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CSS3 Scroll Effects (hakim.se)
271 points by Brajeshwar on Apr 14, 2012 | hide | past | web | favorite | 49 comments

Very nice, but I don't think this improves UX at all. How does having an animation for something help the user understand what's going on? They know something is scrolling because they see the data changing -- a flip / slide / other animation is not necessary.

In fact I think it interferes with UX because it's harder to quickly read the list -- you need to wait for the animation before reading the text. The only exception to this is Skew (because the item text is always visible), but even that is harder to read than just a normal list without the animation.

Very impressive demonstration of CSS3, but just because you can doesn't mean you should.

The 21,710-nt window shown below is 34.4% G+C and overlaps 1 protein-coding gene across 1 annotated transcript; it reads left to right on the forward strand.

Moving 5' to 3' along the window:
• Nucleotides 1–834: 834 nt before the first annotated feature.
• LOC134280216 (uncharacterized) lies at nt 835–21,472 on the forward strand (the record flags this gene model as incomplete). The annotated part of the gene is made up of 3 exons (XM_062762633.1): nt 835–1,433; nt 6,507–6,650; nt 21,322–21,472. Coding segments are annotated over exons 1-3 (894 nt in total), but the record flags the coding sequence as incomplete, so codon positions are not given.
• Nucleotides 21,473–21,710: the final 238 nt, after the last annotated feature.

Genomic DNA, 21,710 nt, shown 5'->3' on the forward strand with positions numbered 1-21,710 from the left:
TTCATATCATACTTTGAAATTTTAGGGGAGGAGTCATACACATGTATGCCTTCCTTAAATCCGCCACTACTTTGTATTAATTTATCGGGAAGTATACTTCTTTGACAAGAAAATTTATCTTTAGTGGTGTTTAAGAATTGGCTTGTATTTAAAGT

Cool, almost as good as <blink>. And by that I mean, interesting stuff on a playground, but please don't use it in a real UX.

I've worked as a designer in the [pop] music industry. As much as you don't want this list view when you're picking hotel dates, I can assure you that experimental stuff like this has it's place. Please don't respond with blanket statements ruling out it's use. Good designers are quite capable of deciding when and when-not to use this kind of stuff.

Good designers sure are. I was more worried about the bad designers ;)

Bad designers don't need help from experimental css to create bad experiences :)